Religion and Authoritarianism: Cooperation, Conflict, and the Consequences

Cambridge University Press, 2014年2月28日 - 226 頁
This book provides a rare window into the micropolitics of contemporary authoritarian rule through a comparison of religious-state relations in Russia and China - two countries with long histories of religious repression, and even longer experiences with authoritarian politics. Drawing on extensive fieldwork in multiple sites in these countries, this book explores what religious and political authority want from one another, how they negotiate the terms of their relationship, and how cooperative or conflicting their interactions are. This comparison reveals that while tensions exist between the two sides, there is also ample room for mutually beneficial interaction. Religious communities and their authoritarian overseers are cooperating around the core issue of politics - namely, the struggle for money, power, and prestige - and becoming unexpected allies in the process.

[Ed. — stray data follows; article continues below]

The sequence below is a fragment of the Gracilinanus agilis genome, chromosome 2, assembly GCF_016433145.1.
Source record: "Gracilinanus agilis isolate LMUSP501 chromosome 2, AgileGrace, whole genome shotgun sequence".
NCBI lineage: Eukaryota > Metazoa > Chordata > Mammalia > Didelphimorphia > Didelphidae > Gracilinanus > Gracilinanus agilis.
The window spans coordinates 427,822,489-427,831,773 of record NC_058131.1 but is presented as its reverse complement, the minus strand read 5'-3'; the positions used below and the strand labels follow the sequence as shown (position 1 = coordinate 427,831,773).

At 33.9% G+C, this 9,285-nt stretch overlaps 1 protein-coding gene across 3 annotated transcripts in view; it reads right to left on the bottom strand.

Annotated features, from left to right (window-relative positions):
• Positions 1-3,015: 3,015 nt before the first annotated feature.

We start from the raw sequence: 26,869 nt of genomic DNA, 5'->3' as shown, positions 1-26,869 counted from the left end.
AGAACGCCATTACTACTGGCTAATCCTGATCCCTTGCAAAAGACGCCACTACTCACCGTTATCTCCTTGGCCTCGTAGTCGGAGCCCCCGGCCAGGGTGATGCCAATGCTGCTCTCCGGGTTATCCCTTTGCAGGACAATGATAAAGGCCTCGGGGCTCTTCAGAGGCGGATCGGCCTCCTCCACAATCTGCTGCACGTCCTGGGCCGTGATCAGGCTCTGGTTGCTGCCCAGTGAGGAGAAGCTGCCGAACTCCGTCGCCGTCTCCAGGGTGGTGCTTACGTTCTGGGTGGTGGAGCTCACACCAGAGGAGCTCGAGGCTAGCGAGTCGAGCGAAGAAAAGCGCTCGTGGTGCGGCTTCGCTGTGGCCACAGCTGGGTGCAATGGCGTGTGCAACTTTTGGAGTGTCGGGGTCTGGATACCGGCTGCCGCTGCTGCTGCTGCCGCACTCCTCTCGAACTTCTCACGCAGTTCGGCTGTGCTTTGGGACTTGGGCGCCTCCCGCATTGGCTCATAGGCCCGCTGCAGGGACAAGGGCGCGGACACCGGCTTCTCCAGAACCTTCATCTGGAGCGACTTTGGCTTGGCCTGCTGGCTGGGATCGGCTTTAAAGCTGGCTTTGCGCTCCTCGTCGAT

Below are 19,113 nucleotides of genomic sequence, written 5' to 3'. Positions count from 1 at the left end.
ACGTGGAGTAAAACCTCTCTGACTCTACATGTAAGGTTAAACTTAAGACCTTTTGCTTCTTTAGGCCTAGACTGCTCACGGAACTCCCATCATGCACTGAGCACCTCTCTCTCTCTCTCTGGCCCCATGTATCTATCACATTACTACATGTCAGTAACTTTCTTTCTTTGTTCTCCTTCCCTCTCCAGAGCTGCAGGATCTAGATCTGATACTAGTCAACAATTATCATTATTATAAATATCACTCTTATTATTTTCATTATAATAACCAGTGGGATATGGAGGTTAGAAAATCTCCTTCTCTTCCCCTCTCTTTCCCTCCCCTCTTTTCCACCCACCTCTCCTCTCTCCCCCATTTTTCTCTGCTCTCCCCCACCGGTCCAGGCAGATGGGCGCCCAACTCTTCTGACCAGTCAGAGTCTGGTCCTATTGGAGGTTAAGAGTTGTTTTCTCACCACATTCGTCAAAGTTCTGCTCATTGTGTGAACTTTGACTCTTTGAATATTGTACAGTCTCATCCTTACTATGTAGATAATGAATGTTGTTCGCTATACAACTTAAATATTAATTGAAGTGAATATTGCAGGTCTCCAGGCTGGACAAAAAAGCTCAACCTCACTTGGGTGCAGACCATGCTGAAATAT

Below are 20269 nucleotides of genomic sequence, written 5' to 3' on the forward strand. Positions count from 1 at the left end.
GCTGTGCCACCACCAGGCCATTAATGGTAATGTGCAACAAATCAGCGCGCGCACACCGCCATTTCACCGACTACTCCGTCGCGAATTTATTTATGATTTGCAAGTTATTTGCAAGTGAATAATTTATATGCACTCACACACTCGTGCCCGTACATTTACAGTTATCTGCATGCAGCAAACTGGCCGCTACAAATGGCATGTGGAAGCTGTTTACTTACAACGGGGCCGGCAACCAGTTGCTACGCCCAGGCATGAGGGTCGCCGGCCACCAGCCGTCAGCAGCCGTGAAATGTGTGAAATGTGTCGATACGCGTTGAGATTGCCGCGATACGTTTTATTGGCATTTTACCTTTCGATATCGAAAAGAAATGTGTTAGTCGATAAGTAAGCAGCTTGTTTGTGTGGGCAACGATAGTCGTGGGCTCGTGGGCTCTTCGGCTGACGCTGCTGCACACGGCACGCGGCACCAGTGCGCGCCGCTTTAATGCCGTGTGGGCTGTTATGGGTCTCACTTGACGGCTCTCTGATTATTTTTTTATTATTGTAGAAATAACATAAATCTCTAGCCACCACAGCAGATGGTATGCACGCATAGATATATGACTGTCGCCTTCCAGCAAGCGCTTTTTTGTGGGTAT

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Religion and State Games
Regulating the Religious Marketplace
The Political Economy of Religious Revival
The Politics of Faith Power and Prestige
Collaboration and Conflict in Comparison
Methodology and Data

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關於作者 (2014)

Karrie J. Koesel is Assistant Professor of Political Science at the University of Oregon, where she specializes in the study of contemporary Chinese and Russian politics, authoritarianism, and religion and politics. Her work has appeared in Perspectives on Politics, The China Quarterly and Post-Soviet Affairs. Koesel's research has been supported by grants from The John Templeton Foundation, the Social Science Research Council, the Fulbright program, the International Research and Exchanges Board, the Einaudi Center and East Asia Program at Cornell University, and the University of Oregon. In 2010 she was the recipient of the APSA Aaron Wildavsky Award for the best dissertation in religion and politics.